The ending made even less sense than the story, if that's possible. I went looking on the Freebird Games' forum, hoping to find some sort of explanation for all of this. One person said something about World War II, another said the title probably has to do with the girl's lack of face, and the creator gave the best explanation of all: "It's pretty ambiguous...but it lies, you don't actually exist...rather [you are] just some figurative metaphor."
Art talk. As my old music business teacher, Fat Bastard, taught me on the first day of class, art is really just missing one vital letter, and the way he explained this was incredibly classy. He wrote the word Art in huge letters on the chalkboard, proceeded to stared at the class, grinning all smug at us for nearly a full minute, and then chuckled maniacly as he placed a giant F in front of the word, completing the masterpiece. His word will stick with me for life, unlike this pile of confused game.

Within a Deep Forest

And here's where daddy worked while mommy and Mr. Sanderson went on vacation.
I'm not quite sure why I downloaded this one. I knew I wasn't going to like Within a Deep Forest because it revolves around playing as a small, bouncing ball. Not that I don't like balls, far from it. As a kid, I did nothing but play with big, rubbery balls, until my damn neighbor kicked my favorite ball, a pink one with a large, goofy face on it, over this incredibly high fence bordering my other neighbor, the pond. Although my father forced the girl to pay for a replacement, the damage was done, and I forced myself into seculsion. That, folks, is how I got into video games.
Lady, look at me. I'm stuck talking to you on my head. Screw flying.
Seriously though, games like Marble Madness, Super Monkey Ball, Kirby's Dream Course, and pretty much any golf game, they not only bore me, but they frustrate me as well. Although Within a Deep Forest is a game that I find boring, it, surprising, is not frustrating at all.
The game readily makes you feel like a bouncy ball, giving the appropriate sproingy sounds and look for bouncing. At first, it's a little difficult to control the ball, which, according to the story, was originally suppose to be a bomb (go science!), but the practice stage gives plenty of room and tasks to get the moving thing down. You can even return to that stage after obtaining other ball skins, skins that provide other abilities such as being able to bounce higher. Each of these balls can be switched mid-level at any of one the many check points found throughout the stages in order to get past obstacles.
Unfortunately for you (not me, I'm ball trauma lady), I haven't played past getting the first skin out of sheer lack of enthusiasm. Don't get me wrong, the game executes everything quite nicely, but I just found myself saying, "Eh. I'm a bouncing ball, bouncing all over the place. Big whoop," and cut it from there. There is a story about saving the world from freezing, but being a ball and all, I don't care.
Moving on with my life.

Little Wheel

Beer: the downfall of robots.
Within a Deep Forest was going to be my last game of the day, but considering the experience I had, I decided to end my day with a flash game instead. Little Wheel is a very short point and click adventure about a land of robots that suddenly lost power one day, leaving the city desolate, until one fateful day, a robot mysteriously rises from the grave to save them all.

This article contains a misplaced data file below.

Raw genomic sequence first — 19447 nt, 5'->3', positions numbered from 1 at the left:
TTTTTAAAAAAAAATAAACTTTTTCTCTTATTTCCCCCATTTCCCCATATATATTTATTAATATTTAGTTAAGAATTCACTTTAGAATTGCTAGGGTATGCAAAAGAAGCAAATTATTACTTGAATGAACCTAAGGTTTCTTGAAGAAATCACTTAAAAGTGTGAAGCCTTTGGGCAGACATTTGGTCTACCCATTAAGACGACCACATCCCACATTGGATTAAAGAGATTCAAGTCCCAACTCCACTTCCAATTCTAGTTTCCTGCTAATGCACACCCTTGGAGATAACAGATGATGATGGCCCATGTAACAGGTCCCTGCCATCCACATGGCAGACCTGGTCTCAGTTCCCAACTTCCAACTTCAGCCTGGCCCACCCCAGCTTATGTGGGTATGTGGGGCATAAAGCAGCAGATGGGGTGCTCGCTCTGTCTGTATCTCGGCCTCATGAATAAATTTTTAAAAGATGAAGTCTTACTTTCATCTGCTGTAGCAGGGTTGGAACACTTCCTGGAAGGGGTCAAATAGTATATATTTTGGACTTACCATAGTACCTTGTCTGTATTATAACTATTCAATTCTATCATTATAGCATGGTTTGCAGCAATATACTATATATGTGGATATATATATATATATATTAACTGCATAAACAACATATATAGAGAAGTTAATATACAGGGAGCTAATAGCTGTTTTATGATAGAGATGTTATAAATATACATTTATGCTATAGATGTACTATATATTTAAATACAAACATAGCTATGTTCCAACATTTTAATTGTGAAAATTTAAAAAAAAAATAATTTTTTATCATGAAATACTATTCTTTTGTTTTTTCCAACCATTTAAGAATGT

Subtler advertising can not be found.
It's very straight forward, highlighting every single interactive item available with a gigantic circle, as if to say, "You'd have to be blind not to click me!" The game does have some puzzles in them, but they're all simplistic, and even without the circles, a senile puppy could probably just click around randomly and get through it all without a single hitch.
Still, Little Wheel does have a certain appeal to it. I can't quite put my finger on it, but I believe the adoration stems from a combination of the artwork and the little robot's persistence to fix what little is wrong with the world. Because of how easy it is, I'd rather call it a slightly more complex interactive story than a game. It's all about how he brings back the robots, not the difficulty of the puzzles.
...but damn it, I still want to see an indie game with both good art, good puzzles, and a worthwhile storyline. And a version of Gravity Bone that lasts at least an hour long.
9 Comments
10 Comments
Posted by JackiJinx

For the stunning conclusion to the Day of a Ten Game Run, please see this blog! For the epic beginnings, see this other blog!

Continuing on with the final six of my glorious day yesterday, this is the better portion of play I had. I'm sure everyone will be able to agree on that.

Warning Forever

Eat lead, blinky!
I can't quite remember where I heard of this title from (probably GameSpot when it was buzzing). In any case, Warning Forever caught my attention with how devious the continual onslaught of bosses are.
Let me back up just a tad. For those not familiar, Warning Forever pits you, an aerial craft, against mechanical boss after mechanical boss until you are no more. Based upon how you take each of these giants down, the next boss adjusts not only what it's equipped with (lasers, rockets, the works), but how it uses them against you. It's very hard to get two of the same bosses to appear because of how customized this variety is.
That next boss? I call him grandpa.
To some, this might sound like a formula for frustration, and I hardly doubt it can be, but for me, Warning Forever is a challenge. Who's to let a robot defeat mankind? Not I, sir.
Not I.